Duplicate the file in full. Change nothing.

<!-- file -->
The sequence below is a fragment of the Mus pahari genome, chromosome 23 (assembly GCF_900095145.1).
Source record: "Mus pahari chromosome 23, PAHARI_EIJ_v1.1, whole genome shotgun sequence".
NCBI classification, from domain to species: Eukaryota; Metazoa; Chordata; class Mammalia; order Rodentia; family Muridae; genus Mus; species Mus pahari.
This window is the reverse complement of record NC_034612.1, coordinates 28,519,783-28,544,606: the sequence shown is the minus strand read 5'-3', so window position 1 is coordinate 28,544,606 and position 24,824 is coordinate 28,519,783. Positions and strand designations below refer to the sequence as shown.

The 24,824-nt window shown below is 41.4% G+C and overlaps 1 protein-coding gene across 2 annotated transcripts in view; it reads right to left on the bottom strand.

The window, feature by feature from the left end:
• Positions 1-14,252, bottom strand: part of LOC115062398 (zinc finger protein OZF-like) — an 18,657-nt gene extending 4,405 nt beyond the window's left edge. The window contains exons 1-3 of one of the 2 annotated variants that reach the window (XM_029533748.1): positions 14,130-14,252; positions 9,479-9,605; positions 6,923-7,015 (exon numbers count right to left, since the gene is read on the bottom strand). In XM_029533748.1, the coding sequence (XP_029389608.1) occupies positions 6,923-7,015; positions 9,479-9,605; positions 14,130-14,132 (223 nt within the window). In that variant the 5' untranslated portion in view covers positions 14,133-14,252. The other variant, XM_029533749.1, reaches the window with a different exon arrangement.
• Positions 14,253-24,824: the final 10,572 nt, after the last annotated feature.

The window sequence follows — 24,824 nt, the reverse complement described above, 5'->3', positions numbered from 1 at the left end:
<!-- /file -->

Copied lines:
The sequence below is a fragment of the Mus pahari genome, chromosome 23 (assembly GCF_900095145.1).
Source record: "Mus pahari chromosome 23, PAHARI_EIJ_v1.1, whole genome shotgun sequence".
NCBI classification, from domain to species: Eukaryota; Metazoa; Chordata; class Mammalia; order Rodentia; family Muridae; genus Mus; species Mus pahari.
This window is the reverse complement of record NC_034612.1, coordinates 28,519,783-28,544,606: the sequence shown is the minus strand read 5'-3', so window position 1 is coordinate 28,544,606 and position 24,824 is coordinate 28,519,783. Positions and strand designations below refer to the sequence as shown.

The 24,824-nt window shown below is 41.4% G+C and overlaps 1 protein-coding gene across 2 annotated transcripts in view; it reads right to left on the bottom strand.

The window, feature by feature from the left end:
• Positions 1-14,252, bottom strand: part of LOC115062398 (zinc finger protein OZF-like) — an 18,657-nt gene extending 4,405 nt beyond the window's left edge. The window contains exons 1-3 of one of the 2 annotated variants that reach the window (XM_029533748.1): positions 14,130-14,252; positions 9,479-9,605; positions 6,923-7,015 (exon numbers count right to left, since the gene is read on the bottom strand). In XM_029533748.1, the coding sequence (XP_029389608.1) occupies positions 6,923-7,015; positions 9,479-9,605; positions 14,130-14,132 (223 nt within the window). In that variant the 5' untranslated portion in view covers positions 14,133-14,252. The other variant, XM_029533749.1, reaches the window with a different exon arrangement.
• Positions 14,253-24,824: the final 10,572 nt, after the last annotated feature.

The window sequence follows — 24,824 nt, the reverse complement described above, 5'->3', positions numbered from 1 at the left end: